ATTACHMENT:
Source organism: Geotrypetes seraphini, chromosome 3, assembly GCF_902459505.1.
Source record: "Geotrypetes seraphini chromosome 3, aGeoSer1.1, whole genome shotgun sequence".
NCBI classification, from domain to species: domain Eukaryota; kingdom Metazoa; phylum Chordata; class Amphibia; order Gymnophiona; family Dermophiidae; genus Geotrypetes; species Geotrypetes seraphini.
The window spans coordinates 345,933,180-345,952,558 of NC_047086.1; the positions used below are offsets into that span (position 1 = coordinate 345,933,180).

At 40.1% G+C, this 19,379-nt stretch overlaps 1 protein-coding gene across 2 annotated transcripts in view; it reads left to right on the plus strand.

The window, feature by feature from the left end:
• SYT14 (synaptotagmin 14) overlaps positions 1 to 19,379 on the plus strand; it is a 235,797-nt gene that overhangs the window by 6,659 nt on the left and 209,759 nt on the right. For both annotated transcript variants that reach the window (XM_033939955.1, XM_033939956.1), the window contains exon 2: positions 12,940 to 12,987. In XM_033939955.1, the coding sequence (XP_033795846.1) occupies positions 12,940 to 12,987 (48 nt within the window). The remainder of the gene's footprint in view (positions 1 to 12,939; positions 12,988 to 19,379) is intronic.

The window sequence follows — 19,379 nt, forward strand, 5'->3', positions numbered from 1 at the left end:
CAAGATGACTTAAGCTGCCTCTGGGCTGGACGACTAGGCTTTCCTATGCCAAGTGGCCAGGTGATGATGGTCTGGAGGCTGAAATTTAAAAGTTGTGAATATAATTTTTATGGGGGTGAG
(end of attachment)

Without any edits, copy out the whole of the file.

Source organism: Geotrypetes seraphini, chromosome 3, assembly GCF_902459505.1.
Source record: "Geotrypetes seraphini chromosome 3, aGeoSer1.1, whole genome shotgun sequence".
NCBI classification, from domain to species: domain Eukaryota; kingdom Metazoa; phylum Chordata; class Amphibia; order Gymnophiona; family Dermophiidae; genus Geotrypetes; species Geotrypetes seraphini.
The window spans coordinates 345,933,180-345,952,558 of NC_047086.1; the positions used below are offsets into that span (position 1 = coordinate 345,933,180).

At 40.1% G+C, this 19,379-nt stretch overlaps 1 protein-coding gene across 2 annotated transcripts in view; it reads left to right on the plus strand.

The window, feature by feature from the left end:
• SYT14 (synaptotagmin 14) overlaps positions 1 to 19,379 on the plus strand; it is a 235,797-nt gene that overhangs the window by 6,659 nt on the left and 209,759 nt on the right. For both annotated transcript variants that reach the window (XM_033939955.1, XM_033939956.1), the window contains exon 2: positions 12,940 to 12,987. In XM_033939955.1, the coding sequence (XP_033795846.1) occupies positions 12,940 to 12,987 (48 nt within the window). The remainder of the gene's footprint in view (positions 1 to 12,939; positions 12,988 to 19,379) is intronic.

The window sequence follows — 19,379 nt, forward strand, 5'->3', positions numbered from 1 at the left end:
CAAGATGACTTAAGCTGCCTCTGGGCTGGACGACTAGGCTTTCCTATGCCAAGTGGCCAGGTGATGATGGTCTGGAGGCTGAAATTTAAAAGTTGTGAATATAATTTTTATGGGGGTGAG